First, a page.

Many schools have done a great job raising awareness about bullying. Bullying is never okay and needs to be addressed immediately. However, with this heightened awareness, kids may have a hard time differentiating between bullying and mean behavior. Understanding the difference is important as it helps kids know how to respond. Let’s start with some definitions.
Definitions: Mean versus Bullying Behavior
Mean behavior is saying or doing something to hurt a person.
Bullying is a cruel act done on purpose and repeatedly that involves a real or perceived imbalance of power. Bullying behavior can be physical, verbal, or social and occur online or in person.
QUICK QUIZ—Is it Mean or Bullying?
- JD tells Rubin that he can’t play soccer at recess because he’s the worst player in the whole grade. Mean or bullying?
Answer: It appears that JD is being mean. His words are intended to hurt Rubin, but there’s no evidence of repetitive behavior or a power imbalance.
- Maya’s making fun of Sophia for wearing the same pants to school every day. In gym class, Maya says Sophia smells, and later she writes the words “You stink” on her locker. Mean or bullying?
Answer: Maya’s acting like a bully. She’s making fun of Sophia repeatedly and intending to cause harm. There’s also evidence of a power imbalance.
Context is important to understand meanness versus bullying. Regardless, both behaviors are not okay and can be painful for kids as well as parents. So how do parents respond to best support their kids?
Responding to Mean Behavior
Dealing with mean behavior is a part of life that we all learn how to handle. With guidance and support, kids can develop skills to deal with meanness, such as speaking up, learning resilience, and putting energy into kind friendships instead.
As parents, it’s important to validate a child’s feelings when someone is mean to them and help them decide how they’d like to respond. There is no “right” response because every situation is different. And many situations do not need a response. Parents can help their kids explore responses, such as:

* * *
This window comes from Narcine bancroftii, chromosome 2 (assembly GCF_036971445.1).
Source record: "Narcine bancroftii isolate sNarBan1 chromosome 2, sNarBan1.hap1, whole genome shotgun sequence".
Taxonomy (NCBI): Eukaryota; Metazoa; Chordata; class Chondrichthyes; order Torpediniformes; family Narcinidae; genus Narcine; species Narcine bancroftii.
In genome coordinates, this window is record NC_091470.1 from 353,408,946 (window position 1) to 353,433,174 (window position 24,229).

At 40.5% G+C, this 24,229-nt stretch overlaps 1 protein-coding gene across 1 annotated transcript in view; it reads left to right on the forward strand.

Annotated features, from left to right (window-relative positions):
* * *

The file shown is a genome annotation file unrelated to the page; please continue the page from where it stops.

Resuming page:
- Taking care of themselves and navigating their emotions.
- Thinking about both sides of the conflict to understand their possible role; situations are often more complicated than they appear.
- Standing up for themselves while being respectful to avoid adding more meanness to the situation.
- Choosing not to get involved. Some issues kids may decide to drop because they are less important, or they may want to see how things unfold and decide later.
Signe Whitson, author and national educator on bullying, has seen a rise in situations of mean or rude behavior incorrectly classified as bullying. She says, “I have already begun to see that gratuitous references to bullying are creating a bit of a ‘little boy who cried wolf’ phenomenon. In other words, if kids and parents improperly classify rudeness and mean behavior as bullying—whether to simply make conversation or to bring attention to their short-term discomfort—we all run the risk of becoming so sick and tired of hearing the word that this actual life-and-death issue among young people loses its urgency as quickly as it rose to prominence.”
Responding to Bullying Behavior
Bullying, on the other hand, is a different matter and needs to be addressed. Experts agree that bullying entails three key elements: an intent to harm, a power imbalance, and repeated acts or threats of aggressive behavior. Bullies try to have more social or physical power over their targets. They try to make their targets cry, feel scared, or lose their temper. And bullying has lasting adverse effects.
Even though it may be hard, encourage kids not to give bullies their power. Help them practice standing tall and pretending to be bored or unimpressed. Then walk away and get help from a trusted adult.
Kids develop social and emotional skills at different stages, so unkind behavior is unfortunately common. These painful moments provide families an opportunity to revisit conversations about meanness and bullying and how to navigate situations. They also offer an opportunity for parents to make sure their kids feel loved and heard and to help them navigate uncomfortable emotions. If your child is feeling overwhelmed by mean or bullying behavior, be sure to get support from the school or a professional as well.
Jessica Speer is an author who is focused on helping kids and families thrive. Her book, BFF or NRF (Not Really Friends)? A Girls’ Guide to Happy Friendships, releases August 2021. She has a master’s degree in social sciences and explores social-emotional topics in ways that connect with preteens and teens. Visit www.JessicaSpeer.com to learn more, follow her blog, or connect on social media.